Industry Trends

CISO Q&A: How to Protect Healthcare Ecosystems in 2022

By Fortinet and Troy Ament | April 15, 2022

The past few years have been challenging for healthcare. Organizations have faced spikes in the pandemic and constant shifts and challenges. During the first wave of being on the front lines of the pandemic, many healthcare organizations had to invent or reinvent patient treatment plans and clinical guidance, build testing centers, expand inpatient capacity, and dramatically expand virtual-visit platforms.

All of these digital initiatives have security implications. And healthcare is facing increasingly sophisticated cyber threats and cybersecurity complexity. Fortinet's Troy Ament, Field CISO for Life Sciences and Healthcare, offers his thoughts on cybersecurity priorities and the threats healthcare organizations are facing in 2022.

What technology changes are you seeing in healthcare?

Troy: Before I joined Fortinet, I worked for large health systems with over 46 hospitals and more than 60,000 employees. We were only doing 100 virtual visits per month. Now those same organizations are doing over 45,000 virtual visits. There's been a huge step forward for the healthcare ecosystem in terms of technology. After that, it was a heroic effort to vaccinate almost 4 billion people across the globe, which is just tremendous. These initial challenges during the pandemic continue to evolve and adapt and leverage new technologies and digital transformation. There are a few that I just wanted to touch on specifically.

The first is workforce mobilization. At my organization, we moved more than 6,000 people home in two weeks. We also had to manage data analytics and data sharing to provide information to state, local, and federal governments about infection rates and vaccine administration and adoption rates. Within our organization, we had to use a lot of data analytics to know where we were from a personal protective equipment (PPE) and intensive care bed rate perspective.

All the billions of doses of vaccines that were administered ended up putting a big target on the back of many healthcare and pharma organizations. Amid the vaccine rollout success, there's that darker side as adversaries track and take inventory of digital changes in healthcare and look at ways they can monetize their attacks.

What challenges and threats are you seeing?

Troy: From the beginning of 2020 up until maybe the first half of 2020, adversaries weren't attacking the provider space as much. But as they saw the acceleration of digital transformation and health systems becoming focused on COVID-19, they recognized the opportunity, and there was a dramatic spike in ransomware attacks. The attacks successfully disrupted operations during a time when health systems were extremely challenged, just in staffing their hospitals and having enough PPE for them. So the adversaries were successful in forcing some health systems to pay tens of millions of dollars in ransomware settlements. Organizations couldn't continue to be down because it affected patients' ability to get vaccinations and test results.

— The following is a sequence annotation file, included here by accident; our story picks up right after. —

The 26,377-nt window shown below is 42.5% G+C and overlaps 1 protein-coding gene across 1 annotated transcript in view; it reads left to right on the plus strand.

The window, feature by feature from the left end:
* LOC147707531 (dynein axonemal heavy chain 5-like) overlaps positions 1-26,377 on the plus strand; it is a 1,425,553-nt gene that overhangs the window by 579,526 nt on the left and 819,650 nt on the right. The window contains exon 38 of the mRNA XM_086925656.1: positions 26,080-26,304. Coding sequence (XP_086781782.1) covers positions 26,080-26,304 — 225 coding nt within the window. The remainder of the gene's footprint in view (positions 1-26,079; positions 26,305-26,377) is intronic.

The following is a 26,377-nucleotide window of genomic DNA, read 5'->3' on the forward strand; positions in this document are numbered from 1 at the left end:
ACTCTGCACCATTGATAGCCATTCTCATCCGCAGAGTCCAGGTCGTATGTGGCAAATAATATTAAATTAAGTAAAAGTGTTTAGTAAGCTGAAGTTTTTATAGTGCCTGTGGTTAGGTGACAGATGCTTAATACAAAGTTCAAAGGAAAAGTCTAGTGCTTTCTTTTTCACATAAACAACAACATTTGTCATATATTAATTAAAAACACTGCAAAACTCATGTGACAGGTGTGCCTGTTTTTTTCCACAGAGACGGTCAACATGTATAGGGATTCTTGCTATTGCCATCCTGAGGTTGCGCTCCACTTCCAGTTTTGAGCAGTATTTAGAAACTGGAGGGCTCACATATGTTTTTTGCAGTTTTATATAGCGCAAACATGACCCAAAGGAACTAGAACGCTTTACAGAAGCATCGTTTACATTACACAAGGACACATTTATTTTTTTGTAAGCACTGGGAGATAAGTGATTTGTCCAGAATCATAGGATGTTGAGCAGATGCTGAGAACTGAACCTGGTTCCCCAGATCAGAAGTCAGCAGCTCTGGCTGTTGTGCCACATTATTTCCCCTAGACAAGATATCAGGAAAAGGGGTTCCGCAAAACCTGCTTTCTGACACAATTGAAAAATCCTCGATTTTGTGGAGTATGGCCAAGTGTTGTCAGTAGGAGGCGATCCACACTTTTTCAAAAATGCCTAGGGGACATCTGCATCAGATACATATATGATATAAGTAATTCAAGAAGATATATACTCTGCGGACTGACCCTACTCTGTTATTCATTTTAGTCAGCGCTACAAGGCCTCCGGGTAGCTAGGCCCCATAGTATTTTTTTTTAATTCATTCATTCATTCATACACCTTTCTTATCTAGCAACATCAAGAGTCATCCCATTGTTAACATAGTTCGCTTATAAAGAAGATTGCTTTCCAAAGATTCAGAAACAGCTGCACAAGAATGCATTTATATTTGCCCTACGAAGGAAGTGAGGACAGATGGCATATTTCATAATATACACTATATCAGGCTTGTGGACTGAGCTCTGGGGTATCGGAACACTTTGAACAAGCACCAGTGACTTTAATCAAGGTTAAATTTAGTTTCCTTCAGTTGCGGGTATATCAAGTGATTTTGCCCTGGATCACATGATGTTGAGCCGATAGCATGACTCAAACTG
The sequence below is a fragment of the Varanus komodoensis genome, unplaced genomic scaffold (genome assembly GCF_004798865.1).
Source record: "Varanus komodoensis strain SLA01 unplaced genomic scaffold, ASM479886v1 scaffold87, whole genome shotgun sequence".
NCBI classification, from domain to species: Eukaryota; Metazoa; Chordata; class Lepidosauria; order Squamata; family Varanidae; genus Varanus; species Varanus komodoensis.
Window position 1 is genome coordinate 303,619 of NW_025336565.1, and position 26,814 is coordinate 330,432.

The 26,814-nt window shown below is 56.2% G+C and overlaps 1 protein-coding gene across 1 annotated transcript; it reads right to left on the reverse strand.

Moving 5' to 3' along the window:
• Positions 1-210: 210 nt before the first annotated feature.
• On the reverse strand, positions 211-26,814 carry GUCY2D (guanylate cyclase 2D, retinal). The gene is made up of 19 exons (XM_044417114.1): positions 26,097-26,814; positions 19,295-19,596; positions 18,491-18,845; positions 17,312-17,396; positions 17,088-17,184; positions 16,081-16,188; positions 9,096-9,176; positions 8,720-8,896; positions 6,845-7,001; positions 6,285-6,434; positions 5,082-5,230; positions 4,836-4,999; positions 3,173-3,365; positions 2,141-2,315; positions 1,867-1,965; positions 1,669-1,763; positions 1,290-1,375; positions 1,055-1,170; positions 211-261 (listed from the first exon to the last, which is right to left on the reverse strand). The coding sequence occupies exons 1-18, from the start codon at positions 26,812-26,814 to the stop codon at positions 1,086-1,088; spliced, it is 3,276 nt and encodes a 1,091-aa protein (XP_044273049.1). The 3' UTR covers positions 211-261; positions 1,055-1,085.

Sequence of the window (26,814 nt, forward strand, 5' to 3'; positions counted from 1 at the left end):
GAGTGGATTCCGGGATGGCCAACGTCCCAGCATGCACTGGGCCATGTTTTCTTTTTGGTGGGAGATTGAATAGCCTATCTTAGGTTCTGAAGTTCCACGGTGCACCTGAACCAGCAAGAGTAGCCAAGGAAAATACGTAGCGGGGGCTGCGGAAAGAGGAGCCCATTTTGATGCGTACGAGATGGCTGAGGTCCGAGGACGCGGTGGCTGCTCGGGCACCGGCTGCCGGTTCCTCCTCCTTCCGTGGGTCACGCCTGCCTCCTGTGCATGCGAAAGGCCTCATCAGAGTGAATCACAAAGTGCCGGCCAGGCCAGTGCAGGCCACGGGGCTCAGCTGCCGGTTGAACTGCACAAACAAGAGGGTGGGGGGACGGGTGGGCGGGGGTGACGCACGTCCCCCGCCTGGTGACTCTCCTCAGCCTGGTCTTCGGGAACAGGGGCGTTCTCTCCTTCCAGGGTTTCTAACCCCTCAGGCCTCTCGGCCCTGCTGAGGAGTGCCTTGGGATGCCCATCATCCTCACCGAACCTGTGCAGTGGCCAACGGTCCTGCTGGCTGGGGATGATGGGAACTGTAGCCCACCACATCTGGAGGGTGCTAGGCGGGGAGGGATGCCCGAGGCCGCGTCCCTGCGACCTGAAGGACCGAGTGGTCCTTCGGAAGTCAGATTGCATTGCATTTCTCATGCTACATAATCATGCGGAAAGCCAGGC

But it didn't stop there. The challenges went beyond the four walls of a health system. Over the last six months to a year, cloud application providers are more prevalent. They provide critical applications to health systems, such as payroll, staffing and scheduling, revenue, and billing. And then, more recently, electronic medical records have been impacted. These organizations provide services to these health systems, which is a pivot I've seen away from health systems. Now adversaries are going after larger cloud application service providers that need to be taking a comprehensive security approach with zero-trust solutions.

Reliability and safety are paramount in healthcare. How are organizations making different choices to enable cyber protection in healthcare?

Troy: First and foremost is foundationally integrating security into the business practice. Even when a business wants to quickly adopt new technologies or clinical workflows, security needs to be embedded into those workflows across IT, networking, etc. The convergence of networking and security is important. And then adopting a mesh-type architecture approach to security. It's important to have a comprehensive, integrated approach to security that includes zero trust as well. Securing remote and online care is paramount in healthcare.

Right now, we're seeing much higher adoption of multifactor authentication and having zero-trust solutions embedded into networks to minimize the impact of an attack. Healthcare organizations are doubling down on security because they're starting to understand it better. The health systems that have become more mature within security operations to get in front of or limit the damage of attacks are being successful, and that information is spreading through the industry.

Learn more about how Fortinet healthcare security solutions can help enable the latest advances in patient care while protecting against cyberattacks. Read the latest in CISO thought leadership: CISO on CISO Perspectives.